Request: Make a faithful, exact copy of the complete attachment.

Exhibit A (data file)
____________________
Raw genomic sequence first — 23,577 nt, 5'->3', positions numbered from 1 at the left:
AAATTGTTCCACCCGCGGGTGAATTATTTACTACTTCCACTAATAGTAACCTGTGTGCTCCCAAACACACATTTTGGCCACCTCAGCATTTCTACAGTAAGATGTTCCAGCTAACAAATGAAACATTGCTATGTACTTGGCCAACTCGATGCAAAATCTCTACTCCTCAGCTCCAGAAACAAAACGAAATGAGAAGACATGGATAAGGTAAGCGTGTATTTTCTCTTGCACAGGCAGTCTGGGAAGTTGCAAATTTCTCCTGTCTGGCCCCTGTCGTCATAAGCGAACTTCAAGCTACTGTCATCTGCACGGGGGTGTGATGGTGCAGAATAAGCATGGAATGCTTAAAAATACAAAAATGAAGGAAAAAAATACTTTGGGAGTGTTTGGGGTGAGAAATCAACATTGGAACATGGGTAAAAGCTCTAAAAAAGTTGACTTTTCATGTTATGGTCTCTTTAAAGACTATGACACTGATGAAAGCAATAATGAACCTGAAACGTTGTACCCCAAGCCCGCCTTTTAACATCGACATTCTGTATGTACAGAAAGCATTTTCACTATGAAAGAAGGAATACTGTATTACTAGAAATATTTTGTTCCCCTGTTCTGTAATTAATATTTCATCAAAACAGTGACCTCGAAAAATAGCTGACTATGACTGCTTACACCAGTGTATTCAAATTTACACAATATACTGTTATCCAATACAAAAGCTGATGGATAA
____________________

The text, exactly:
Raw genomic sequence first — 23,577 nt, 5'->3', positions numbered from 1 at the left:
AAATTGTTCCACCCGCGGGTGAATTATTTACTACTTCCACTAATAGTAACCTGTGTGCTCCCAAACACACATTTTGGCCACCTCAGCATTTCTACAGTAAGATGTTCCAGCTAACAAATGAAACATTGCTATGTACTTGGCCAACTCGATGCAAAATCTCTACTCCTCAGCTCCAGAAACAAAACGAAATGAGAAGACATGGATAAGGTAAGCGTGTATTTTCTCTTGCACAGGCAGTCTGGGAAGTTGCAAATTTCTCCTGTCTGGCCCCTGTCGTCATAAGCGAACTTCAAGCTACTGTCATCTGCACGGGGGTGTGATGGTGCAGAATAAGCATGGAATGCTTAAAAATACAAAAATGAAGGAAAAAAATACTTTGGGAGTGTTTGGGGTGAGAAATCAACATTGGAACATGGGTAAAAGCTCTAAAAAAGTTGACTTTTCATGTTATGGTCTCTTTAAAGACTATGACACTGATGAAAGCAATAATGAACCTGAAACGTTGTACCCCAAGCCCGCCTTTTAACATCGACATTCTGTATGTACAGAAAGCATTTTCACTATGAAAGAAGGAATACTGTATTACTAGAAATATTTTGTTCCCCTGTTCTGTAATTAATATTTCATCAAAACAGTGACCTCGAAAAATAGCTGACTATGACTGCTTACACCAGTGTATTCAAATTTACACAATATACTGTTATCCAATACAAAAGCTGATGGATAA